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First World War home page The First World War, 1914 - 1918
Origins of the conflict
Over by Christmas
Britain and the outbreak of the war
German ascendancy
Stalemate and change : the war 1916 -18
The final stages of the war 1917 -18
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The final stages of the war, 1917-18

While the new Glossary - opens new windowProvisional Government vainly attempted to revive the Russian war effort, and American troops were withheld from battle by the commander of the Glossary - opens new windowAmerican Expeditionary Force, Glossary - opens new windowGeneral John Pershing, fresh attempts to break the deadlock on the Western Front were undertaken in the summer and autumn of 1917.

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Despite the sobering experience of the Battle of the Somme and the misgivings of many politicians, the commander-in-chief of the British army in France, Glossary - opens new windowDouglas Haig, launched a renewed assault on the Ypres salient. At the Battle of Glossary - opens new windowPasschendaele (July-November 1917), the Allies gained more ground (4.5 miles) at less cost of life than at the Somme. Even so, some 250,000 French and probably a higher number of German soldiers lost their lives. The 'appalling casualty lists', as even Lloyd George conceded, brought into question the true worth of such 'great victories'.

Battle of Passchendaele - opens new window
Battle of Passchendaele

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False optimism

A similar sense of false optimism was aroused by the first large-scale deployment of tanks on the Western Front, at the Battle of Glossary - opens new windowCambrai in November 1917. Despite the creation in the same month of a Glossary - opens new windowSupreme War Council to co-ordinate Allied military affairs, it was the Central Powers that seemed closer to victory.

Austro-German forces finally made a breakthrough on the Italian front at the Battle of Glossary - opens new windowCaporetto in October 1917. Most importantly, the Glossary - opens new windowBolshevik revolution ended Germany's 'war on two fronts'. Wanting no part in an 'imperialist' war, Soviet Russia signed an armistice with the Central Powers on 15 December 1917.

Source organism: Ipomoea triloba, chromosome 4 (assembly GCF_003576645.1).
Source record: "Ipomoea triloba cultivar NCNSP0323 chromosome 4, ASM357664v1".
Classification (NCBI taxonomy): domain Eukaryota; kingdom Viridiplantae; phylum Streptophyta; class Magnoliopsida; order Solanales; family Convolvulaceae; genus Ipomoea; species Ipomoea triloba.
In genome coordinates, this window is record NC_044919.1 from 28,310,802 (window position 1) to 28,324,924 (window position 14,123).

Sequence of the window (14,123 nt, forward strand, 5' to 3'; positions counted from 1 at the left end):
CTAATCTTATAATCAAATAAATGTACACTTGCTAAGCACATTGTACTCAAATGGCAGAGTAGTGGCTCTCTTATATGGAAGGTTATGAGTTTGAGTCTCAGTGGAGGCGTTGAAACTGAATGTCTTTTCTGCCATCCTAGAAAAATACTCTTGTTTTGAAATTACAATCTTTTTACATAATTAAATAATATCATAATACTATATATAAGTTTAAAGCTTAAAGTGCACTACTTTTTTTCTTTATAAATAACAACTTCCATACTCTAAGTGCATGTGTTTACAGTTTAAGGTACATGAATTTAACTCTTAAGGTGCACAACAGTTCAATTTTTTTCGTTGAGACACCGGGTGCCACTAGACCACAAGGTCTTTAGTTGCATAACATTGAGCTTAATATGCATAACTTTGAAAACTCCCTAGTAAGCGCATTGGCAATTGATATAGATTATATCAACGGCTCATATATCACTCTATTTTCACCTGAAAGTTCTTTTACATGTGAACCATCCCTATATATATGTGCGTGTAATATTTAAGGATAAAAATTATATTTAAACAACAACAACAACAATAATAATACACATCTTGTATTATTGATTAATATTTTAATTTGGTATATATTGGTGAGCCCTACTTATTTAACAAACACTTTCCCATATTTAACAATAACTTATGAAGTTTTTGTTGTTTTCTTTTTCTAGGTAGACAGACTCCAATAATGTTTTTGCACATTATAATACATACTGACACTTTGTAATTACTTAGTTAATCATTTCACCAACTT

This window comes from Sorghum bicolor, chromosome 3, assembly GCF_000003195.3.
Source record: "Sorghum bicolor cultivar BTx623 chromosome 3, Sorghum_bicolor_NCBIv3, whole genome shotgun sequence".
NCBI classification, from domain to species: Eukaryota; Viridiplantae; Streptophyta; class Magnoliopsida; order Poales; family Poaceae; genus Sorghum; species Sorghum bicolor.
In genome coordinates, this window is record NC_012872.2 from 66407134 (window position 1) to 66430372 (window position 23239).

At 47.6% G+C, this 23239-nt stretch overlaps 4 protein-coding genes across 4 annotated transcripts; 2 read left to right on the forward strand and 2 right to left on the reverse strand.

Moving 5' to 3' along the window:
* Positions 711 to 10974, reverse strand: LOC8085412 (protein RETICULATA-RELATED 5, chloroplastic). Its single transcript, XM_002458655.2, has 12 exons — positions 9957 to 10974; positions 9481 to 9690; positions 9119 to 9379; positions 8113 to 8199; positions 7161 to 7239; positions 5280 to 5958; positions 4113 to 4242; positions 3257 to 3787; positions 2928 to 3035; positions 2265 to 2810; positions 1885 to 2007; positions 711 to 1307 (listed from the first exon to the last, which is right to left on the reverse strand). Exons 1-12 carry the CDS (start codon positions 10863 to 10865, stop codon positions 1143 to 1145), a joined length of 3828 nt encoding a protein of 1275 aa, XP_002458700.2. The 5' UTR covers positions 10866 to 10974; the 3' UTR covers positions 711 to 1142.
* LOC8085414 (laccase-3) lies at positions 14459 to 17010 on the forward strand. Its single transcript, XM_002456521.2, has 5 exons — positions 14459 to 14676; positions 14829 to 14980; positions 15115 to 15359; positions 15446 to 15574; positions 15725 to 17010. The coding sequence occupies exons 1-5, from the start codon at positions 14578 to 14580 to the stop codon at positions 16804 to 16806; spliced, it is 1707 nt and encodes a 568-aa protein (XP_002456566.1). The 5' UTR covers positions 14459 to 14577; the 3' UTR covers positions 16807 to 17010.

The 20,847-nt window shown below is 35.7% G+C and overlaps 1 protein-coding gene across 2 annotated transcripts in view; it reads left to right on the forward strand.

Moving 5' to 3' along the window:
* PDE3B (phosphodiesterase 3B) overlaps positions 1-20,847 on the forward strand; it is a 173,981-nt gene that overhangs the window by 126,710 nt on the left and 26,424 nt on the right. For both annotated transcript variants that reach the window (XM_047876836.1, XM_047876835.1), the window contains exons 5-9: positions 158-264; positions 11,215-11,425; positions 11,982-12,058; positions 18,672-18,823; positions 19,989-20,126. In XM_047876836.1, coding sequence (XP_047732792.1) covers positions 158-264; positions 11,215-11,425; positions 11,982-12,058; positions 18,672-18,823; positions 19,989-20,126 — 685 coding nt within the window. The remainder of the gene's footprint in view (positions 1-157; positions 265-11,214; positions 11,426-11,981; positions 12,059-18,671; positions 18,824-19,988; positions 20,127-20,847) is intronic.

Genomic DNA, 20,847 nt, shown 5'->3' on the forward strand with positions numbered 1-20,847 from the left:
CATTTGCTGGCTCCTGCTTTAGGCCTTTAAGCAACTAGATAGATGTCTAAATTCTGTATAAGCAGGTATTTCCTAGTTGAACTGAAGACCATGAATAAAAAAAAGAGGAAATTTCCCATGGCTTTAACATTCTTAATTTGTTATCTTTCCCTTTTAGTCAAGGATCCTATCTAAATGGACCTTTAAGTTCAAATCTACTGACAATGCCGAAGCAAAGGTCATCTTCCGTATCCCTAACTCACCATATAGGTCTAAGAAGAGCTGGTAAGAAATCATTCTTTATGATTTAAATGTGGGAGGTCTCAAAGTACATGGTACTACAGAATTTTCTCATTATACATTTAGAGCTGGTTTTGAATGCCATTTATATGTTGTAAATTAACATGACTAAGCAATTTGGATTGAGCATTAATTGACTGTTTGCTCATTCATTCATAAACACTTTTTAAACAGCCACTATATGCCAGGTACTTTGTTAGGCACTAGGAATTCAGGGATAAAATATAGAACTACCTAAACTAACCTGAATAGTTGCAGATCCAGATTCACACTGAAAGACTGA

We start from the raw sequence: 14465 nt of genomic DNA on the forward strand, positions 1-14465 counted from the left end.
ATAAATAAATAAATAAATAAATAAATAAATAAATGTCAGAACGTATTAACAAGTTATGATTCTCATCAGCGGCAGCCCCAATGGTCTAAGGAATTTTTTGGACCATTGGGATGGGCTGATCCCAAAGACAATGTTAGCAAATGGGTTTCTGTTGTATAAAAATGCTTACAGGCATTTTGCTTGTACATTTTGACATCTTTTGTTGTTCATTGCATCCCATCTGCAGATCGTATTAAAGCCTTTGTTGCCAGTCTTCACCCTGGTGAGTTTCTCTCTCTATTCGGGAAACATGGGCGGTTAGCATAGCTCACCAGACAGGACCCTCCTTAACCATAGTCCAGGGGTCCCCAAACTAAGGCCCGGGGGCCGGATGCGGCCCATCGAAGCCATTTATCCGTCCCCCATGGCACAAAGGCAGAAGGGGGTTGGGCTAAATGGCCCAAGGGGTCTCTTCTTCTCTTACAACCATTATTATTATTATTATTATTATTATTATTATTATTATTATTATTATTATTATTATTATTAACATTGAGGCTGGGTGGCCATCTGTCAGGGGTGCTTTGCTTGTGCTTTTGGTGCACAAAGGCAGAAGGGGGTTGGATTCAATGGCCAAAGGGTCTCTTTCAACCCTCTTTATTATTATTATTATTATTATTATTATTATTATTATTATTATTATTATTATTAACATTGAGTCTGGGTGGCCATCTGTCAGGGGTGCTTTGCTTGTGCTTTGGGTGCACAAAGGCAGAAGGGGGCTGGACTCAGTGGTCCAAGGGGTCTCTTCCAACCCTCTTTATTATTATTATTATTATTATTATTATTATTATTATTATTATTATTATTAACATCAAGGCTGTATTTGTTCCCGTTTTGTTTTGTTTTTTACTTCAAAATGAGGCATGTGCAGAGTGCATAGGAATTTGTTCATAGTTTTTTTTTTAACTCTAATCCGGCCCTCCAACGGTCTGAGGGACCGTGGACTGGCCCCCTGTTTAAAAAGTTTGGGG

Allied Supreme War Council - opens new window
Allied Supreme War Council (266k)

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War weariness

Both the continuation of the war and the Russian revolution exerted influences that extended beyond the battlefield. War weariness manifested itself on all sides in 1917: labour unrest in Britain; widespread anti-war sentiments in Italy and Austria; and mutiny in the French army (May-June) and the German navy at Wilhelmshaven (2 August). The desire on both sides for new allies provided opportunities for aspirant national and religious minorities in the Habsburg, Ottoman and Russian empires to argue for new freedoms.

However, the principles of 'national self-determination' outlined in President Wilson's 14-point 'Glossary - opens new windowpeace programme' (January 1918) sat uncomfortably alongside the 'secret treaties' that had been published two months earlier by the Bolshevik foreign minister, Glossary - opens new windowLeon Trotsky. These showed the war aims of Britain, France and Russia in a less flattering light.

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Turn of the tide

Russia's withdrawal from the war, confirmed in the Glossary - opens new windowTreaty of Brest-Litovsk on 3 March 1918, heralded a renewed German offensive on the Western Front. Its initial success during the spring of 1918 forced the Entente into desperate defensive measures. These included the appointment of Glossary - opens new windowGeneral Foch as commander-in-chief of the Allied armies on the Western Front, and there was even talk of extending conscription to Ireland. It seemed that the Allies' best hope was to withstand the German onslaught and await the protracted entry of American forces into the conflict.

However, after the failure of the last great German push in mid-July 1918, the tide rapidly turned in the Allies' favour. Thanks to major tactical, command, organisational and technological improvements in the British and French armies, and the presence of nearly one million American troops now available in France, the Germans were pushed back towards their own defensive marker, the Glossary - opens new windowHindenburg Line. The Battle of Glossary - opens new windowAmiens (8-11 August), in which the German army lost 27,000 men killed or captured, heralded a new, more mobile war on the Western Front.

The alliance of the Central Powers now collapsed on all fronts. In the autumn of 1918, as Bulgaria, Turkey, Austria and Germany sued for peace with the victorious Allies, thoughts turned from fighting the war to ending it.

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Further research

The following references give an idea of the sources held by The National Archives on the subject of this chapter. These documents can be seen on site at The National Archives.

CAB 21: Various material from on the Allied Supreme War Council, 1917-19.
FO 371/2863-2864: Austria-Hungary and the war, 1917.
WO 32/5095B: Report by Sir Douglas Haig on operations at Cambrai, 1917-18.
WO 158/351: Tank Corps scheme for offensive at Cambrai, Nov 1917.
WO 317/22: Canadian Corps photographs of Passchendaele, Oct-Nov 1917.
WO 106/847: Report on the Battle of Caporetto (12th Isonzo), 1917.

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